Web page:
Household Formation: 2009 Housing Head Wind

A look at the forces that will be working against a housing recovery in the new year.

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With home prices having dropped a painful 21 percent from their 2006 peaks, property owners everywhere could use a splash of good news in their New Year's Eve cocktails. But as a nasty recession is now part of the picture, the chances of an aggressive housing market rebound next year are dim. "A lasting recovery in the housing market?" says Mike Larson, a real estate analyst at Weiss Research. "I don't see it in the cards until the back end of the year—if that."

Here's a look at the factors that will be weighing down the housing market in 2009:

6. Slowing Household Formation At the same time, the pace of new household formation is slowing, which further chips away at housing demand. Richard Moody, chief economist at Mission Residential, says the development is linked to three factors: More singles are moving in with each other, young adults are returning to live with their parents, and fewer immigrants are entering the country. "For those three reasons, you are seeing a slowdown in the rate of household formation," Moody says. "And to the extent that the economy and the labor market remain weak this year—which I think they will—then that's going to continue."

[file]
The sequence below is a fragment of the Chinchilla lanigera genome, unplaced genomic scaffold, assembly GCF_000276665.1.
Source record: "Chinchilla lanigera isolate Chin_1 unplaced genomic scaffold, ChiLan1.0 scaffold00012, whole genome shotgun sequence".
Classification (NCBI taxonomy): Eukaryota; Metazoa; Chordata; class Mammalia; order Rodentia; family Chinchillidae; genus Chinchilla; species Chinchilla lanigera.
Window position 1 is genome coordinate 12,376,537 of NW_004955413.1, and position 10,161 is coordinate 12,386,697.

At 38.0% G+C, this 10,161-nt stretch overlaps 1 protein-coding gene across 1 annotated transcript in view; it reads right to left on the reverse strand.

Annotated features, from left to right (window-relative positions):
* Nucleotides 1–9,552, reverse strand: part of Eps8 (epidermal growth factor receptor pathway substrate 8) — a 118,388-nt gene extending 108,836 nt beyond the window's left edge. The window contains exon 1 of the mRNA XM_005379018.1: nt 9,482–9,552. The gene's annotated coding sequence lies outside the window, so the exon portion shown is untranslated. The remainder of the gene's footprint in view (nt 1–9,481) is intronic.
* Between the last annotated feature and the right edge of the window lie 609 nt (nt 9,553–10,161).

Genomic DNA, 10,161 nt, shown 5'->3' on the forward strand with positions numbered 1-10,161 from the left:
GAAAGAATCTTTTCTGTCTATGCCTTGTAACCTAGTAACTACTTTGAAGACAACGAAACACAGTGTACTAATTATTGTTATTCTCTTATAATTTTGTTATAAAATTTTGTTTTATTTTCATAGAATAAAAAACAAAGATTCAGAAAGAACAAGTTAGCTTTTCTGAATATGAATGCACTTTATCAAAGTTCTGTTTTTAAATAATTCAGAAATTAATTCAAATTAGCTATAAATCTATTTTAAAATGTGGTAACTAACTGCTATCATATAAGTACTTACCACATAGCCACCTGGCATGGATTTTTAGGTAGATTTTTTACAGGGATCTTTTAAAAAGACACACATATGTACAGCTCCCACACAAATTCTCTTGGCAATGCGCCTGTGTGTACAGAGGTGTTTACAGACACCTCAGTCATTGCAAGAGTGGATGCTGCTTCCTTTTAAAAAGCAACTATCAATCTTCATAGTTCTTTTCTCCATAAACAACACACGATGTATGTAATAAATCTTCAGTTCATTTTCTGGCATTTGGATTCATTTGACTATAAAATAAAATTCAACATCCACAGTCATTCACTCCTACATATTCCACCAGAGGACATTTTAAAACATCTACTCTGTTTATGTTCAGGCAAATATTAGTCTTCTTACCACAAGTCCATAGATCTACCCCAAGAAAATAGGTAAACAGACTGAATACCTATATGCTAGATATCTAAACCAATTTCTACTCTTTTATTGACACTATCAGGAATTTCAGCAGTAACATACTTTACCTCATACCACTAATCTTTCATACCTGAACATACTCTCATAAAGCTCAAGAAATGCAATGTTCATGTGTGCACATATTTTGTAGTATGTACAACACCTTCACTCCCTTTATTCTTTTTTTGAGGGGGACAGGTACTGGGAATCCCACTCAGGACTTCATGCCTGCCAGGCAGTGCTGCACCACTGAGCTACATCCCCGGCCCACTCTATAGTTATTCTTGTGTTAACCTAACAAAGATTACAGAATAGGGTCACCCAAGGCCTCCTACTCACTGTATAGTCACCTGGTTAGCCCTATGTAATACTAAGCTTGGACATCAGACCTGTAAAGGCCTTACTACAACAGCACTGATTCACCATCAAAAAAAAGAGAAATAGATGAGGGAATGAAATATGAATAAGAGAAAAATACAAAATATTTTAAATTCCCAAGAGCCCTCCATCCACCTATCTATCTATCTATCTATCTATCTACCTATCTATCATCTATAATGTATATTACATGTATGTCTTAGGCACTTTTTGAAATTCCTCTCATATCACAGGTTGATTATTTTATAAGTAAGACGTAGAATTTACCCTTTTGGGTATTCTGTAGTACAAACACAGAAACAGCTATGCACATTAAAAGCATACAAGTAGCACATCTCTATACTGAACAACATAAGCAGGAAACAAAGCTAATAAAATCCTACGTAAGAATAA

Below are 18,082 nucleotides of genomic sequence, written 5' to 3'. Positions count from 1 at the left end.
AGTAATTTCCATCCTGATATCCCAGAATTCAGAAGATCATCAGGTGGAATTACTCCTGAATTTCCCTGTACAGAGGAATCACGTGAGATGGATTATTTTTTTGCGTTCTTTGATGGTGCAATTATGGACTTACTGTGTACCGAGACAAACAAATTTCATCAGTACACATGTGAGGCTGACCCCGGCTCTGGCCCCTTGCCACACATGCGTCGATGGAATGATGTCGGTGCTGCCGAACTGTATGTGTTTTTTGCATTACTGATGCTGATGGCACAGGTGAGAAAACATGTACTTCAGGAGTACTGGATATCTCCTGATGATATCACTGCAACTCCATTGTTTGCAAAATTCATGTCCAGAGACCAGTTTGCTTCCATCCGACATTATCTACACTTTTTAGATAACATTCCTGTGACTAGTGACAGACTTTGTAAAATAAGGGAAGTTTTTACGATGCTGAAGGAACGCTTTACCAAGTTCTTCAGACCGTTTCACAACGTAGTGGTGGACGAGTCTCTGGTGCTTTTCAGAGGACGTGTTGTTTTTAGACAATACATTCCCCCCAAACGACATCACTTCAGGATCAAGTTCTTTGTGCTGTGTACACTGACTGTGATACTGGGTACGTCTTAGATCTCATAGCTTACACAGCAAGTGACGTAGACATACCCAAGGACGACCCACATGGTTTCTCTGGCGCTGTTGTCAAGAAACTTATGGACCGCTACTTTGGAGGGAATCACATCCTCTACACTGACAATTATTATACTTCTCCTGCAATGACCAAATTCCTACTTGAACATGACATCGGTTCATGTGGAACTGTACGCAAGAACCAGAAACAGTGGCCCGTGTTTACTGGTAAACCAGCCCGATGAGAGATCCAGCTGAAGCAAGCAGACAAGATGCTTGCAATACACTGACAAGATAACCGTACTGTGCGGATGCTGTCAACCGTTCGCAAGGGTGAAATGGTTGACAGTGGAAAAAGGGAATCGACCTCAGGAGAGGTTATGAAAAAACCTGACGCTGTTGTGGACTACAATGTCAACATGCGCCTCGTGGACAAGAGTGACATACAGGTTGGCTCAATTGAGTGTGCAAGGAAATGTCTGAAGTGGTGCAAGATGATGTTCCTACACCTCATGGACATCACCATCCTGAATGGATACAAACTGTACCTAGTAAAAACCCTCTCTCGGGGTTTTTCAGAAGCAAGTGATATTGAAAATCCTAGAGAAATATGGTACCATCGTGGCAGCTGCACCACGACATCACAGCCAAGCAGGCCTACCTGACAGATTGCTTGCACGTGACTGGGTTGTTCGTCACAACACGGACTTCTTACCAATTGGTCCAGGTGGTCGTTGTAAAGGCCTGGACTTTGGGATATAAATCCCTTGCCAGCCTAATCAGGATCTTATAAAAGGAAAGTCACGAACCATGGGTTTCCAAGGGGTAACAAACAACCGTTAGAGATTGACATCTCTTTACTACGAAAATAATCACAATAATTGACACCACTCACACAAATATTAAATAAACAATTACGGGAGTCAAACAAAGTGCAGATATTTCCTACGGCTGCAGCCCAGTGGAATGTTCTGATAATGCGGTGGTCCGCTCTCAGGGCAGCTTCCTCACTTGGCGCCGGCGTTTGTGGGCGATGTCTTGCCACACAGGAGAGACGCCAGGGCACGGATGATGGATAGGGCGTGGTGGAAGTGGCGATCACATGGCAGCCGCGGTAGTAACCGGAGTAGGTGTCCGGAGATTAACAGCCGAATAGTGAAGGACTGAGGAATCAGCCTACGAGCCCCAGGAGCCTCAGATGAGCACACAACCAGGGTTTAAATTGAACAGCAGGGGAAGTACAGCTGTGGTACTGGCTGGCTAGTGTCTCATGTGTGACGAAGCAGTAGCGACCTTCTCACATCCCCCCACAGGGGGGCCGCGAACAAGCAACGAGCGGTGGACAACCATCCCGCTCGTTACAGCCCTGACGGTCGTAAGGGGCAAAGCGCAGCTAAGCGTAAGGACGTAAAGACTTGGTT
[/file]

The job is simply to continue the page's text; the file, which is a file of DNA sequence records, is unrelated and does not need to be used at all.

The List

Consumer Confidence
The Underwater Effect
Tighter Credit
Household Formation
Radioactive Effect
Foreclosure Sales
Subprime Mortgages